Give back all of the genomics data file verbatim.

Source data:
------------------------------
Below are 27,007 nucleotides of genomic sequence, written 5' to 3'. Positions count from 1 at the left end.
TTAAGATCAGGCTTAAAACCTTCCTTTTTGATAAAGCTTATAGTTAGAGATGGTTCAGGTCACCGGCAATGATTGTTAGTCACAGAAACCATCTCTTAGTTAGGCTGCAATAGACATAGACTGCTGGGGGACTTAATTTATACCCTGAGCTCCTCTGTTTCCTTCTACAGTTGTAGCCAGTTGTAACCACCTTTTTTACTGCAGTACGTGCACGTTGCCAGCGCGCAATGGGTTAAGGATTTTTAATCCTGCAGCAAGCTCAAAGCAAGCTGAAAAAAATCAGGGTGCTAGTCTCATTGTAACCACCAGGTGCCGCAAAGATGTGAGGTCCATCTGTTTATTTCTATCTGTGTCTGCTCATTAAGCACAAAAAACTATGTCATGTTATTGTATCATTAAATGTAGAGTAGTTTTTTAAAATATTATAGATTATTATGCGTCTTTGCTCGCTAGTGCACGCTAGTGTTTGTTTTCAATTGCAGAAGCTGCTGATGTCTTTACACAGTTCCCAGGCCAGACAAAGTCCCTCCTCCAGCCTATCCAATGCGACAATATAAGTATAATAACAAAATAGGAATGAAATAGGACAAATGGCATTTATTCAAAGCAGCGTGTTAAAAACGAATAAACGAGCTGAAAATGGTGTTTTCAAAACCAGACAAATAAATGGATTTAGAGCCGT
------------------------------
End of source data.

Below are 27,007 nucleotides of genomic sequence, written 5' to 3'. Positions count from 1 at the left end.
TTAAGATCAGGCTTAAAACCTTCCTTTTTGATAAAGCTTATAGTTAGAGATGGTTCAGGTCACCGGCAATGATTGTTAGTCACAGAAACCATCTCTTAGTTAGGCTGCAATAGACATAGACTGCTGGGGGACTTAATTTATACCCTGAGCTCCTCTGTTTCCTTCTACAGTTGTAGCCAGTTGTAACCACCTTTTTTACTGCAGTACGTGCACGTTGCCAGCGCGCAATGGGTTAAGGATTTTTAATCCTGCAGCAAGCTCAAAGCAAGCTGAAAAAAATCAGGGTGCTAGTCTCATTGTAACCACCAGGTGCCGCAAAGATGTGAGGTCCATCTGTTTATTTCTATCTGTGTCTGCTCATTAAGCACAAAAAACTATGTCATGTTATTGTATCATTAAATGTAGAGTAGTTTTTTAAAATATTATAGATTATTATGCGTCTTTGCTCGCTAGTGCACGCTAGTGTTTGTTTTCAATTGCAGAAGCTGCTGATGTCTTTACACAGTTCCCAGGCCAGACAAAGTCCCTCCTCCAGCCTATCCAATGCGACAATATAAGTATAATAACAAAATAGGAATGAAATAGGACAAATGGCATTTATTCAAAGCAGCGTGTTAAAAACGAATAAACGAGCTGAAAATGGTGTTTTCAAAACCAGACAAATAAATGGATTTAGAGCCGT